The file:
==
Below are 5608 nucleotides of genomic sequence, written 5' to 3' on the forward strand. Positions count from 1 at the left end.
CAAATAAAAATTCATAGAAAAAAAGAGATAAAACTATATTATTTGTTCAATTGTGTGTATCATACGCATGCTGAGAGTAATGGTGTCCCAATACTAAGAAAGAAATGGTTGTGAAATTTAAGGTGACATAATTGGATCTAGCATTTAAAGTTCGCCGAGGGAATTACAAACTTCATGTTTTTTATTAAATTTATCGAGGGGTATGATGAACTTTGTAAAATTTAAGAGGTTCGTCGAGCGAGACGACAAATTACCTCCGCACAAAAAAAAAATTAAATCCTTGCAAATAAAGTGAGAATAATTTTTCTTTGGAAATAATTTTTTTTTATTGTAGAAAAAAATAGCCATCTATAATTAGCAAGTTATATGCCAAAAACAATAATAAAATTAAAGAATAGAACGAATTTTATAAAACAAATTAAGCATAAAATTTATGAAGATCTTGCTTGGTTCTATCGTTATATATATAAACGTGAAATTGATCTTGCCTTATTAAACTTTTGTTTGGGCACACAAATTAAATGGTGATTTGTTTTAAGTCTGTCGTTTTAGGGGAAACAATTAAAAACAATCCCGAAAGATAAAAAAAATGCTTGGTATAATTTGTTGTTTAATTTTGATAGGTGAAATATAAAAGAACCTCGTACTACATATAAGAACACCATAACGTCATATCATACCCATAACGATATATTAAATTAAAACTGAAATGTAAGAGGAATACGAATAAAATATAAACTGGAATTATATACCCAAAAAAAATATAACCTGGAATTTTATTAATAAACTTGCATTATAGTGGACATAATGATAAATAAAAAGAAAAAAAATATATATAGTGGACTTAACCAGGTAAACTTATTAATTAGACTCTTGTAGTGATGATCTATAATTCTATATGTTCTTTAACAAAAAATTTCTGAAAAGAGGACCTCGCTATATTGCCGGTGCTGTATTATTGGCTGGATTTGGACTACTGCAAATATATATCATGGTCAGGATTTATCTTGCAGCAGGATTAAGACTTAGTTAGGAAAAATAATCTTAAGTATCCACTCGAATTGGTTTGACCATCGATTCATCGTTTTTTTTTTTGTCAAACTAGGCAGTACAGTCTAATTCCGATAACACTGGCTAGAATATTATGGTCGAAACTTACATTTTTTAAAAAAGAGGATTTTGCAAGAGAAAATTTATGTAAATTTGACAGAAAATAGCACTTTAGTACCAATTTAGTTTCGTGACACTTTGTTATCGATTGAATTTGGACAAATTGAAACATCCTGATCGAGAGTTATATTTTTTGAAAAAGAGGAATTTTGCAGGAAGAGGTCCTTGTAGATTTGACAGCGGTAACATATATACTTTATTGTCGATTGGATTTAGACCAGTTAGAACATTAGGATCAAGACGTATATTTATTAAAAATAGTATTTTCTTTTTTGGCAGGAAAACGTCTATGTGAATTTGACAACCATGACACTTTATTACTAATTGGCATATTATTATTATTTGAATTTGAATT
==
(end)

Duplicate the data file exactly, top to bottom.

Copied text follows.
Below are 5608 nucleotides of genomic sequence, written 5' to 3' on the forward strand. Positions count from 1 at the left end.
CAAATAAAAATTCATAGAAAAAAAGAGATAAAACTATATTATTTGTTCAATTGTGTGTATCATACGCATGCTGAGAGTAATGGTGTCCCAATACTAAGAAAGAAATGGTTGTGAAATTTAAGGTGACATAATTGGATCTAGCATTTAAAGTTCGCCGAGGGAATTACAAACTTCATGTTTTTTATTAAATTTATCGAGGGGTATGATGAACTTTGTAAAATTTAAGAGGTTCGTCGAGCGAGACGACAAATTACCTCCGCACAAAAAAAAAATTAAATCCTTGCAAATAAAGTGAGAATAATTTTTCTTTGGAAATAATTTTTTTTTATTGTAGAAAAAAATAGCCATCTATAATTAGCAAGTTATATGCCAAAAACAATAATAAAATTAAAGAATAGAACGAATTTTATAAAACAAATTAAGCATAAAATTTATGAAGATCTTGCTTGGTTCTATCGTTATATATATAAACGTGAAATTGATCTTGCCTTATTAAACTTTTGTTTGGGCACACAAATTAAATGGTGATTTGTTTTAAGTCTGTCGTTTTAGGGGAAACAATTAAAAACAATCCCGAAAGATAAAAAAAATGCTTGGTATAATTTGTTGTTTAATTTTGATAGGTGAAATATAAAAGAACCTCGTACTACATATAAGAACACCATAACGTCATATCATACCCATAACGATATATTAAATTAAAACTGAAATGTAAGAGGAATACGAATAAAATATAAACTGGAATTATATACCCAAAAAAAATATAACCTGGAATTTTATTAATAAACTTGCATTATAGTGGACATAATGATAAATAAAAAGAAAAAAAATATATATAGTGGACTTAACCAGGTAAACTTATTAATTAGACTCTTGTAGTGATGATCTATAATTCTATATGTTCTTTAACAAAAAATTTCTGAAAAGAGGACCTCGCTATATTGCCGGTGCTGTATTATTGGCTGGATTTGGACTACTGCAAATATATATCATGGTCAGGATTTATCTTGCAGCAGGATTAAGACTTAGTTAGGAAAAATAATCTTAAGTATCCACTCGAATTGGTTTGACCATCGATTCATCGTTTTTTTTTTTGTCAAACTAGGCAGTACAGTCTAATTCCGATAACACTGGCTAGAATATTATGGTCGAAACTTACATTTTTTAAAAAAGAGGATTTTGCAAGAGAAAATTTATGTAAATTTGACAGAAAATAGCACTTTAGTACCAATTTAGTTTCGTGACACTTTGTTATCGATTGAATTTGGACAAATTGAAACATCCTGATCGAGAGTTATATTTTTTGAAAAAGAGGAATTTTGCAGGAAGAGGTCCTTGTAGATTTGACAGCGGTAACATATATACTTTATTGTCGATTGGATTTAGACCAGTTAGAACATTAGGATCAAGACGTATATTTATTAAAAATAGTATTTTCTTTTTTGGCAGGAAAACGTCTATGTGAATTTGACAACCATGACACTTTATTACTAATTGGCATATTATTATTATTTGAATTTGAATT